It is reported that screenwriter, and sometime director, Alan Ormsby (1943-) was inspired in the late 1960s after seeing a screening of the original Night of the Living Dead (1968) with some university friends.
“Let’s do something like that,” said Ormsby after seeing the movie in downtown Miami one evening. The result would be Children Shouldn’t Play with Dead Things (1972).
Children, as we’ll call it, has been described as having an overly silly script while Leonard Maltin also didn’t like it but also calls the film “weird”.
The script is the brainchild of Ormsby (1943-) and Bob Clark (1939-2007 killed with his son in a head on collision with a drunk driver) who is probably best known as the director of Porky’s (1981).
It was one of Clark’s first projects as well as Ormsby’s first. Both had been students at the University of Miami and their work in theatrical studies would also associate another student there by the name of Jeff Gillen (1942-95).
Ormsby called the three of them “friendly rivals” but “more friends than rivals”.
Children was described by Ormsby, who also stars in the movie as ‘Alan’, as a “half-arsed endeavour”.
Filmed on a reported cost of as little as $50,000 – it’s a cult film. Shot in fourteen days.
“It’s a masterpiece. The vibrations are powerful,” says Anya Ormsby (no info) about the setting for the movie, a cottage amid a cemetery on an isolated island. She also plays her real name ‘Anya’ in the movie.
The film which will see the dead come to life is either slightly impeded or helped by dark photography by the movie’s director of photography Jack McGowan – he worked on another cult baddie Zaat (1971).
The other wonder of the movie is Ormsby’s performance as the colourful – he wears unholy striped pants – leader of “a group of jaded young deviates” who go to the island with a book of spells, which Alan thinks will raise the dead.
They set up house in an abandoned caretaker’s cottage – he went to the asylum a couple of years earlier, while the first caretaker murdered his family and the second one hanged himself! A bit different to Gull Cottage in the tv series The Ghost and Mrs Muir (1968-69)!! This cottage is also rat infested.
Ormsby’s script with Clark matches his near fruity – not quite – performance. In fact, his is one of the great performances in low budget films of the day along with his almost over the top laugh…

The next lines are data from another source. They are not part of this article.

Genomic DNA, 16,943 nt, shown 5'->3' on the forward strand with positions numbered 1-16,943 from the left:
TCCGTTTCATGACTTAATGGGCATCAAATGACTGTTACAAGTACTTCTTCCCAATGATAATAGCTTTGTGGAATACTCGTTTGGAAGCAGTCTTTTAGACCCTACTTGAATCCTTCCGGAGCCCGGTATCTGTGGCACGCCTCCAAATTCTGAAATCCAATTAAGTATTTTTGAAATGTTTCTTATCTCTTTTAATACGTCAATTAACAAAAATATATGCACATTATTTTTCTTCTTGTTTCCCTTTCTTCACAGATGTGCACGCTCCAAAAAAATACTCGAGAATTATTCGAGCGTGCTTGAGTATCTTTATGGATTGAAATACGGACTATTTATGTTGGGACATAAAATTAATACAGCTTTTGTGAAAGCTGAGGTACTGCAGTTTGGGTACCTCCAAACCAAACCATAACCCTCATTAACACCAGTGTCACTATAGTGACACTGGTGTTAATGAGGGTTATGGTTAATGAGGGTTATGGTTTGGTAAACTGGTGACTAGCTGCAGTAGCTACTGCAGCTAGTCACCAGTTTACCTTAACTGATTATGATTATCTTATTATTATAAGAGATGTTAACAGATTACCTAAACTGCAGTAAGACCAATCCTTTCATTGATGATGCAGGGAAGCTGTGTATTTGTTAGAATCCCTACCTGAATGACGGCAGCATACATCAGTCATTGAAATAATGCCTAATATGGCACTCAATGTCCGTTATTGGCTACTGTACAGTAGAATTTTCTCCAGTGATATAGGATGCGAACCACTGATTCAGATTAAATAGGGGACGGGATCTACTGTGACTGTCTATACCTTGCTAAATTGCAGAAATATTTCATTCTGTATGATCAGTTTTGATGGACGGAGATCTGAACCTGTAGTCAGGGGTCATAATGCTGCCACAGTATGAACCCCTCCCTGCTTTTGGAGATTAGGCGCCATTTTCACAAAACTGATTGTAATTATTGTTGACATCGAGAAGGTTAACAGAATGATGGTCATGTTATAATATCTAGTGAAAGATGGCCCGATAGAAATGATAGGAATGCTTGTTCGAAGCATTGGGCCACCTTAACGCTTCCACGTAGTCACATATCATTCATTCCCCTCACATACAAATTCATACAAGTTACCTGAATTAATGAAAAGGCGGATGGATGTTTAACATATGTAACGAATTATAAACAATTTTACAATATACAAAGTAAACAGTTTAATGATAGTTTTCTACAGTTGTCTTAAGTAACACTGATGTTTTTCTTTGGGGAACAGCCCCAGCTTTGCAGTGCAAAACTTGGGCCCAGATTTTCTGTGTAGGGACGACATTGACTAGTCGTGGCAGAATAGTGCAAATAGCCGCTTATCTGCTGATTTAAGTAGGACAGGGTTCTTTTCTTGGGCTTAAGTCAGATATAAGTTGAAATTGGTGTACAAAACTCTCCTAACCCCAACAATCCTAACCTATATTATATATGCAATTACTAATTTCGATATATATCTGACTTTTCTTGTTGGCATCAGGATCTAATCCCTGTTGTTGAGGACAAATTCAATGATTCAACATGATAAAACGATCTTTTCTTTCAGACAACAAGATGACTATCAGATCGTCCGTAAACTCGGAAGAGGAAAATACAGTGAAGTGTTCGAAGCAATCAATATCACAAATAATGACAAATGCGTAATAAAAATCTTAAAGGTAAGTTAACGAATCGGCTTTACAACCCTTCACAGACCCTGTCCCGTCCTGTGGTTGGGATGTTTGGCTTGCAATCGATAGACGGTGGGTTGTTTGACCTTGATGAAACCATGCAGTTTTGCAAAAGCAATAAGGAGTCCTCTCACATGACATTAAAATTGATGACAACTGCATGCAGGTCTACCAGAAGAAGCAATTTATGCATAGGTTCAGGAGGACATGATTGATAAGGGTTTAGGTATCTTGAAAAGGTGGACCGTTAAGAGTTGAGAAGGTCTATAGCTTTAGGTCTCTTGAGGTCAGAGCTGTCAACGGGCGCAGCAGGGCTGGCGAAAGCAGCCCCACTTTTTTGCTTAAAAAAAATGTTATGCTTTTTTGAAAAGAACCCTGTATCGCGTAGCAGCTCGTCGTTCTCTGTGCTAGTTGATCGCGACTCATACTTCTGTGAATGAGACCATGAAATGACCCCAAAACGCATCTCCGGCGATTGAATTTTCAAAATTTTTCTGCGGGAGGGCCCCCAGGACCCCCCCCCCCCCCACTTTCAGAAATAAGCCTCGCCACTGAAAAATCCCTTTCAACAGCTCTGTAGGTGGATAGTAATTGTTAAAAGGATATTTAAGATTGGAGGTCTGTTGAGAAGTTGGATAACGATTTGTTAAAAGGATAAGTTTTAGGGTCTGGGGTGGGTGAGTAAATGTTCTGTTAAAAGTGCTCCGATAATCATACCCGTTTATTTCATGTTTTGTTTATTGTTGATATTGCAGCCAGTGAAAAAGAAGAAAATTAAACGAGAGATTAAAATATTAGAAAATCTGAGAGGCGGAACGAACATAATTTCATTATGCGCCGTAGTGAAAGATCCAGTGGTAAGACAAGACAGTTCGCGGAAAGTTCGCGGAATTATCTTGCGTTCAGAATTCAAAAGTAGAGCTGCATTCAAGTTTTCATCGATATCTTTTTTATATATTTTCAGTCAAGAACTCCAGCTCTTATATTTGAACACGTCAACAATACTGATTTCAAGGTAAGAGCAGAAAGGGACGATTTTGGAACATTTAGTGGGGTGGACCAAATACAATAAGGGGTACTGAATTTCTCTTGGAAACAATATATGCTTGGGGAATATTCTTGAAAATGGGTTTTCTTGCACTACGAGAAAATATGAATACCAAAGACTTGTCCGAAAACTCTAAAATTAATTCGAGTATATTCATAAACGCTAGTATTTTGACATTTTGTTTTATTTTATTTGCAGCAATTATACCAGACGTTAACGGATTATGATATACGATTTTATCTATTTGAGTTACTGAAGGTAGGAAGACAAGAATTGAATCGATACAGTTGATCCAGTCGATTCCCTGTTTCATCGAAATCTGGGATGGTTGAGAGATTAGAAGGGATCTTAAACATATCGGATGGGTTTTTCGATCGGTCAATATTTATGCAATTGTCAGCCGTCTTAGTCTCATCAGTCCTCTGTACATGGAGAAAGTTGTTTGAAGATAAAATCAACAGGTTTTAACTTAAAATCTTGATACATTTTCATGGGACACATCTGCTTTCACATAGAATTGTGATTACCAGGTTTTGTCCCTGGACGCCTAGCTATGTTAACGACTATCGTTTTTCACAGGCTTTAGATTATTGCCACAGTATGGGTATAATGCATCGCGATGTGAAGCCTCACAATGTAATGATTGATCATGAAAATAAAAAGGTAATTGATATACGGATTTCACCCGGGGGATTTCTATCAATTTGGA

“Something is going to happen tonight,” says Anya… “I can feel it.”
Children is cheap but not too nasty.
The book of spells comes direct from the Druids and the old religions… and the spell they pick will call the dead from their graves. Did I mention that already?!!
“… and it is nearly midnight. So I suggest we go and exhume our corpse…”
They go about doing so… with a failed midnight reading at the grave. No rising corpse! We’ve already had a gay couple impersonate zombies in a preamble to the reading, something which leads to Ormsby’s ‘classic’ laugh.
“You’ve got a weird sense of humour,” says one of Ormsby’s students, while another has peed his pants.
And when Ormsby is about to do his failed reading he says at the witching hour: “We have to hurry, he won’t wait” of the devil. And after some dithering the “children” decide they’re going to try and raise hell… using the dried blood of an unborn infant… “by these words we do implore” goes on Ormsby’s satanic monologue… “let them rise… let them rise up!” But as I said – sadly, no – much to Ormsby’s disappointment.
“They must be out to lunch,” jokes one of the children.
It’s actress Valerie Mamches (1941-2015) who startles with an artistic version of raising the dead… but, no.
The “children” take a corpse, which Ormsby has nicknamed Orville, back to the cottage where they keep him in a spare room while outside there is the beginning of some kind of graveyard disturbance.
The make-up is good thanks to Ormsby again. He admitted for special effects he used “anything in my mother’s kitchen” including egg shells, toilet paper as well as latex.
As the dead come to life and start to mass outside the cottage, the sense of claustrophobia is palpable, like it was in Night of the Living Dead. Bob Clark has clearly learned from director of that film George A. Romero. The atmosphere is great, or it’s a piece of trash depending to your point of view.
“There’s great beauty in death,” says Anya. “It shouldn’t be defiled.”
But these “children” have defiled it and insulted it to the extreme as Ormsby continues to show no respect in the lead-up to the corpses gathering outside – when he says he might make mobiles out of Orville’s bones… or take his scraps and feed him to his dogs.
Ormsby is definitely Manson-like and his “children” follow him to the end, which in this case means being torn apart and eaten by the undead. The gore is minimal although the zombies are believable.